After the nine-month contract, I decided to return to Europe. I then got an opportunity to work with the NGO WaterAid, which had partnered with the British architectural firm Sheppard Robson. They had a joint project in four cities in sub-Saharan Africa: Lagos (Nigeria), Kinshasa (Democratic Republic of Congo), Luzaka (Zambia), and Maputo (Mozambique). The aim was to build their capacity to supply drinking water and sanitation. Our role was to support these cities’ rapid growth by ensuring that the population had access to drinking water and wastewater treatment. It was one of my most complicated projects technically-speaking and kept me busy for over a year.
I was 25 at the time and had always wanted to go and live in Vietnam, as I am half-Vietnamese and had never lived there. So I joined the international office in Hanoi of the environmental consultancy Asconit Consultants, an organisation that no longer exists. I had a lot of responsibility, which is one of the advantages of the Volunteer for International Experience (VIE) scheme through which I joined Asconit. I worked a lot on the Hanoi metro, which was already under construction at the time. One of the projects, run with a Japanese urban planning and transport company, was to create stations for one of the metro lines that could accommodate green modes of transport such as walking, cycling or scooting. I stayed there for almost two years.
When I returned to the UK, I started freelancing. It was tricky at first and I didn’t know exactly what I should be doing. As I’m an avid cyclist, I decided to start delivery riding for Deliveroo on the bike I had just brought back from Vietnam. Then I started getting assignments and doing quite diverse things: for instance, I worked with my former Japanese client from Vietnam, with the LSE, and with an investment fund that was looking for a Spanish speaker.
After spending five years doing projects in emerging countries, I wanted to work on projects in the country I lived in. I was given the chance to join a large civil engineering company, AECOM, which has about 100,000 employees worldwide. I worked on local economic development and urban renewal projects, mostly in London. Then the Carbon Trust advertised a position for their first urban practitioner and I have been there for three years now. Since I started, two more urban policy and planning colleagues have joined us!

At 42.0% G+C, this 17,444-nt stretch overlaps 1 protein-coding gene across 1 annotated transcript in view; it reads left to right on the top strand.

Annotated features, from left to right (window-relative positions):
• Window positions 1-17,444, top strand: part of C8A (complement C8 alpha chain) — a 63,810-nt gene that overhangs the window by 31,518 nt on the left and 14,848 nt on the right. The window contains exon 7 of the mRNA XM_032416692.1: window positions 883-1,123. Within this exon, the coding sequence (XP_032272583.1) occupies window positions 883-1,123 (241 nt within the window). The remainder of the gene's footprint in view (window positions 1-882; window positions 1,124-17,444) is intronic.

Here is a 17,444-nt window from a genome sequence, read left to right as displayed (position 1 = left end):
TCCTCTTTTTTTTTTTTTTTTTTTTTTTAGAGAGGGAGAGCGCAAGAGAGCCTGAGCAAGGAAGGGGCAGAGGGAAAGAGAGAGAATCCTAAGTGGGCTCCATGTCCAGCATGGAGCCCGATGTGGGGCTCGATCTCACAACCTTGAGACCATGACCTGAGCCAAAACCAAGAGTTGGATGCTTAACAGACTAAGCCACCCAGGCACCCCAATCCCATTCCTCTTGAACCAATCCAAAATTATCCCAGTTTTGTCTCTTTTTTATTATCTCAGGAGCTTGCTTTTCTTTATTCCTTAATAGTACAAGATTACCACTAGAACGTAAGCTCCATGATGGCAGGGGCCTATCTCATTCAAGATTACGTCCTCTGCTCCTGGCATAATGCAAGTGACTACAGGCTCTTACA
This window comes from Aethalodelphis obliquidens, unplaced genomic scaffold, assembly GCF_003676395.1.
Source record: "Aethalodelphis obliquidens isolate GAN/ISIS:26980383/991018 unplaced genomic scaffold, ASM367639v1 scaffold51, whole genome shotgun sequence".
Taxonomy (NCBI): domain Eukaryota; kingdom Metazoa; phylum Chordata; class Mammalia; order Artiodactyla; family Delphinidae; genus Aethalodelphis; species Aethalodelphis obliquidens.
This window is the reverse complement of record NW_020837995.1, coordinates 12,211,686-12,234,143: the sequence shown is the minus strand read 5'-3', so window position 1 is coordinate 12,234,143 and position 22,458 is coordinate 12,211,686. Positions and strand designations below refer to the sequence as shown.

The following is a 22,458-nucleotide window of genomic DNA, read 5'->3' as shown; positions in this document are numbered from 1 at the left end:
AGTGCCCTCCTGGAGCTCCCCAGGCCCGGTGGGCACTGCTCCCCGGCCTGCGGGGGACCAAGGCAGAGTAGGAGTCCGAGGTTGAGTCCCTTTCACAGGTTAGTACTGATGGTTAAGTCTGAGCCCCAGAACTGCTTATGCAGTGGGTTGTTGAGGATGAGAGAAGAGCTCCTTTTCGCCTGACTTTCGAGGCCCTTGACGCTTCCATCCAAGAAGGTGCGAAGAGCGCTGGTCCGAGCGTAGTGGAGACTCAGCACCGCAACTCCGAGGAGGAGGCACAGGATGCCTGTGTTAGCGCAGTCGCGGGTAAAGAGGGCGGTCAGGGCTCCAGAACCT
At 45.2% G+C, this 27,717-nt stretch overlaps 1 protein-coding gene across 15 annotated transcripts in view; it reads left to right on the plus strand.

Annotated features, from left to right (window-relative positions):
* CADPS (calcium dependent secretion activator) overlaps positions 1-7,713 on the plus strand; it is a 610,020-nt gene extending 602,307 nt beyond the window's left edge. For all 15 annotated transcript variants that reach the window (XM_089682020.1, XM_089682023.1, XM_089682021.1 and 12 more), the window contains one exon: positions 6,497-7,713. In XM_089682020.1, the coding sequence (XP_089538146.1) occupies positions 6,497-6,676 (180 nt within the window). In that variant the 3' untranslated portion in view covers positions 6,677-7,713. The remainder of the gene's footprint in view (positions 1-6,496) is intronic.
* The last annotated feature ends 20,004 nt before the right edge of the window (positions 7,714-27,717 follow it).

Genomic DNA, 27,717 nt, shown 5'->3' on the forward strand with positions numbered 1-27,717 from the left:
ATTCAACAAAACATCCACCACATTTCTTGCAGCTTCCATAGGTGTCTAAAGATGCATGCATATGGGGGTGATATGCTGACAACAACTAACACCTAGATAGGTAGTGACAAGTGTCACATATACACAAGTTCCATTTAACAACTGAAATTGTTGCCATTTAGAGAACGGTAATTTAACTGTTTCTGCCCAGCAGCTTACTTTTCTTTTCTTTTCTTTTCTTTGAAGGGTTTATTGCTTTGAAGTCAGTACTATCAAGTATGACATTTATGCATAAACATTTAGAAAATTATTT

What did you gain from your education at Sciences Po and LSE?
Sciences Po is good at educating minds and teaches us to structure our thinking, to ask ourselves the right questions and to challenge things. The second aspect is that we get a broad-based education, which lets us do a bit of everything. That’s why I have been able to have varied jobs and go into different sectors. In addition, we are taught to make quick and effective decisions, which means that we can quickly perform well in a new job.
The London School of Economics had a really international environment, which was very enriching. The people I met there were completely different from the people at Sciences Po. They were generally older with a few years of work experience. The LSE is also very well known abroad, which is probably why I was able to get the opportunity in Colombia. It’s also an incredible network that I’m still in contact with, especially living in London.
Discover the podcast with Floriane about gender inequalities and urban resilience realised by the LSE : Progressing Planning